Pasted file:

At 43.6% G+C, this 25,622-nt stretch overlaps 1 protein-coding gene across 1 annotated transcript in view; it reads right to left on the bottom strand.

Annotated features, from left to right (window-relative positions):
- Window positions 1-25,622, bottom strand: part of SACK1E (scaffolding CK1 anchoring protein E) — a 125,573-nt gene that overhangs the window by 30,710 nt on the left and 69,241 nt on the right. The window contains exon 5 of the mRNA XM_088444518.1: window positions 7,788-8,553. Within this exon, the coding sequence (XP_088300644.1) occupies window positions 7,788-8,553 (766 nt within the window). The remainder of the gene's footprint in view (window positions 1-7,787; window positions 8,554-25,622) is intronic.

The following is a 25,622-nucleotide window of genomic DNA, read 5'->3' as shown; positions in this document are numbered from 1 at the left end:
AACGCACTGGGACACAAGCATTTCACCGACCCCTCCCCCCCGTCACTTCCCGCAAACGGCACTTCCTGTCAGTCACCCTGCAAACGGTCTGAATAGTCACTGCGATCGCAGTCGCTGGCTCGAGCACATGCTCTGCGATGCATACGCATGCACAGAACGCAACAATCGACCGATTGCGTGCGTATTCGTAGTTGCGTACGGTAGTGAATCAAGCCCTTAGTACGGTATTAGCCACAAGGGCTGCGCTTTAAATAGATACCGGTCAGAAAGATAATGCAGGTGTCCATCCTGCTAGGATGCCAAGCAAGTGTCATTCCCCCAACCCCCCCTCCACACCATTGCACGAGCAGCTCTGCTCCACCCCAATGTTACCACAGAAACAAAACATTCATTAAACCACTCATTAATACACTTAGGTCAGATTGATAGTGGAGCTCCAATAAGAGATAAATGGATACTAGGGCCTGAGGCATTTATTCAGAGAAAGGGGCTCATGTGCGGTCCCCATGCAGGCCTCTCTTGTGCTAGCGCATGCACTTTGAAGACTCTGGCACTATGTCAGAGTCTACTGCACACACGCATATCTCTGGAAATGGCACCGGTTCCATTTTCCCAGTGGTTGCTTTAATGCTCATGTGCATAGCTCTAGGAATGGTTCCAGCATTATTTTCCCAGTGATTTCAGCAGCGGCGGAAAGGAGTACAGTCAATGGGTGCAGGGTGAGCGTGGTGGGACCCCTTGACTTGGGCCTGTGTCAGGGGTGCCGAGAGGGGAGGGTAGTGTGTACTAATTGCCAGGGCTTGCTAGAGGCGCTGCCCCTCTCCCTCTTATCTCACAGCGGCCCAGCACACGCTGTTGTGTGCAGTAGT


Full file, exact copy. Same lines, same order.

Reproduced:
At 43.6% G+C, this 25,622-nt stretch overlaps 1 protein-coding gene across 1 annotated transcript in view; it reads right to left on the bottom strand.

Annotated features, from left to right (window-relative positions):
- Window positions 1-25,622, bottom strand: part of SACK1E (scaffolding CK1 anchoring protein E) — a 125,573-nt gene that overhangs the window by 30,710 nt on the left and 69,241 nt on the right. The window contains exon 5 of the mRNA XM_088444518.1: window positions 7,788-8,553. Within this exon, the coding sequence (XP_088300644.1) occupies window positions 7,788-8,553 (766 nt within the window). The remainder of the gene's footprint in view (window positions 1-7,787; window positions 8,554-25,622) is intronic.

The following is a 25,622-nucleotide window of genomic DNA, read 5'->3' as shown; positions in this document are numbered from 1 at the left end:
AACGCACTGGGACACAAGCATTTCACCGACCCCTCCCCCCCGTCACTTCCCGCAAACGGCACTTCCTGTCAGTCACCCTGCAAACGGTCTGAATAGTCACTGCGATCGCAGTCGCTGGCTCGAGCACATGCTCTGCGATGCATACGCATGCACAGAACGCAACAATCGACCGATTGCGTGCGTATTCGTAGTTGCGTACGGTAGTGAATCAAGCCCTTAGTACGGTATTAGCCACAAGGGCTGCGCTTTAAATAGATACCGGTCAGAAAGATAATGCAGGTGTCCATCCTGCTAGGATGCCAAGCAAGTGTCATTCCCCCAACCCCCCCTCCACACCATTGCACGAGCAGCTCTGCTCCACCCCAATGTTACCACAGAAACAAAACATTCATTAAACCACTCATTAATACACTTAGGTCAGATTGATAGTGGAGCTCCAATAAGAGATAAATGGATACTAGGGCCTGAGGCATTTATTCAGAGAAAGGGGCTCATGTGCGGTCCCCATGCAGGCCTCTCTTGTGCTAGCGCATGCACTTTGAAGACTCTGGCACTATGTCAGAGTCTACTGCACACACGCATATCTCTGGAAATGGCACCGGTTCCATTTTCCCAGTGGTTGCTTTAATGCTCATGTGCATAGCTCTAGGAATGGTTCCAGCATTATTTTCCCAGTGATTTCAGCAGCGGCGGAAAGGAGTACAGTCAATGGGTGCAGGGTGAGCGTGGTGGGACCCCTTGACTTGGGCCTGTGTCAGGGGTGCCGAGAGGGGAGGGTAGTGTGTACTAATTGCCAGGGCTTGCTAGAGGCGCTGCCCCTCTCCCTCTTATCTCACAGCGGCCCAGCACACGCTGTTGTGTGCAGTAGT